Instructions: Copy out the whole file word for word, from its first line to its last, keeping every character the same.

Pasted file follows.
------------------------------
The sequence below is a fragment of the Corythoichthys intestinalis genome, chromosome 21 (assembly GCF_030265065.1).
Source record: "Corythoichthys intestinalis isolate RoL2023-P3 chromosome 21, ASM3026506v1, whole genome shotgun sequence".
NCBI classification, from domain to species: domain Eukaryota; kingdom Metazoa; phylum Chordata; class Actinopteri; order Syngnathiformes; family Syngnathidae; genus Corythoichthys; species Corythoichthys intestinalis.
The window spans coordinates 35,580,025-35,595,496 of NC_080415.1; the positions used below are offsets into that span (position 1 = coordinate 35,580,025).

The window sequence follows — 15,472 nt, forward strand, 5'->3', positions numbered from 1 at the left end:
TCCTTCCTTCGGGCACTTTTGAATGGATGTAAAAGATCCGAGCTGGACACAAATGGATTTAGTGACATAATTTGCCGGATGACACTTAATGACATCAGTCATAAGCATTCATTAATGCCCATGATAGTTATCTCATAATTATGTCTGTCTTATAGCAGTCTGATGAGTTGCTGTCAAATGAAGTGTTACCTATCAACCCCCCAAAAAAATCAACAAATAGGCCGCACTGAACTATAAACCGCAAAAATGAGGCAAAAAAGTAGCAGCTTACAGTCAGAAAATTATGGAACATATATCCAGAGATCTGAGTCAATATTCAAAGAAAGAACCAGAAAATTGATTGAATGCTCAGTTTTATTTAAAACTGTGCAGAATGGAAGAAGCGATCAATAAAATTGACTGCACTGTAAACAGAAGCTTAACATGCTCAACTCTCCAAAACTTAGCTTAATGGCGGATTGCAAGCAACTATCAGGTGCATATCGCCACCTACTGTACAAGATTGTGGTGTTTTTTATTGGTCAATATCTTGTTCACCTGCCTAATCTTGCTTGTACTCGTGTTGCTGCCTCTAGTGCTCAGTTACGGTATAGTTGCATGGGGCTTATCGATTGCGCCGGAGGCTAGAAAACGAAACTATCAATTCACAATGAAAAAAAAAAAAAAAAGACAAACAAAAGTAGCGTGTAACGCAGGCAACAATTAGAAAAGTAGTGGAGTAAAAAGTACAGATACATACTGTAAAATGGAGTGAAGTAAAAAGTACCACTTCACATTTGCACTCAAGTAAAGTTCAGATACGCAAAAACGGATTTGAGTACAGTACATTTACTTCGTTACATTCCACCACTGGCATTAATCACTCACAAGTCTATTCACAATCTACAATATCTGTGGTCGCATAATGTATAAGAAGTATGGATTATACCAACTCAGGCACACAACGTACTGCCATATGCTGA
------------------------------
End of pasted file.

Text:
The sequence below is a fragment of the Corythoichthys intestinalis genome, chromosome 21 (assembly GCF_030265065.1).
Source record: "Corythoichthys intestinalis isolate RoL2023-P3 chromosome 21, ASM3026506v1, whole genome shotgun sequence".
NCBI classification, from domain to species: domain Eukaryota; kingdom Metazoa; phylum Chordata; class Actinopteri; order Syngnathiformes; family Syngnathidae; genus Corythoichthys; species Corythoichthys intestinalis.
The window spans coordinates 35,580,025-35,595,496 of NC_080415.1; the positions used below are offsets into that span (position 1 = coordinate 35,580,025).

The window sequence follows — 15,472 nt, forward strand, 5'->3', positions numbered from 1 at the left end:
TCCTTCCTTCGGGCACTTTTGAATGGATGTAAAAGATCCGAGCTGGACACAAATGGATTTAGTGACATAATTTGCCGGATGACACTTAATGACATCAGTCATAAGCATTCATTAATGCCCATGATAGTTATCTCATAATTATGTCTGTCTTATAGCAGTCTGATGAGTTGCTGTCAAATGAAGTGTTACCTATCAACCCCCCAAAAAAATCAACAAATAGGCCGCACTGAACTATAAACCGCAAAAATGAGGCAAAAAAGTAGCAGCTTACAGTCAGAAAATTATGGAACATATATCCAGAGATCTGAGTCAATATTCAAAGAAAGAACCAGAAAATTGATTGAATGCTCAGTTTTATTTAAAACTGTGCAGAATGGAAGAAGCGATCAATAAAATTGACTGCACTGTAAACAGAAGCTTAACATGCTCAACTCTCCAAAACTTAGCTTAATGGCGGATTGCAAGCAACTATCAGGTGCATATCGCCACCTACTGTACAAGATTGTGGTGTTTTTTATTGGTCAATATCTTGTTCACCTGCCTAATCTTGCTTGTACTCGTGTTGCTGCCTCTAGTGCTCAGTTACGGTATAGTTGCATGGGGCTTATCGATTGCGCCGGAGGCTAGAAAACGAAACTATCAATTCACAATGAAAAAAAAAAAAAAAAGACAAACAAAAGTAGCGTGTAACGCAGGCAACAATTAGAAAAGTAGTGGAGTAAAAAGTACAGATACATACTGTAAAATGGAGTGAAGTAAAAAGTACCACTTCACATTTGCACTCAAGTAAAGTTCAGATACGCAAAAACGGATTTGAGTACAGTACATTTACTTCGTTACATTCCACCACTGGCATTAATCACTCACAAGTCTATTCACAATCTACAATATCTGTGGTCGCATAATGTATAAGAAGTATGGATTATACCAACTCAGGCACACAACGTACTGCCATATGCTGA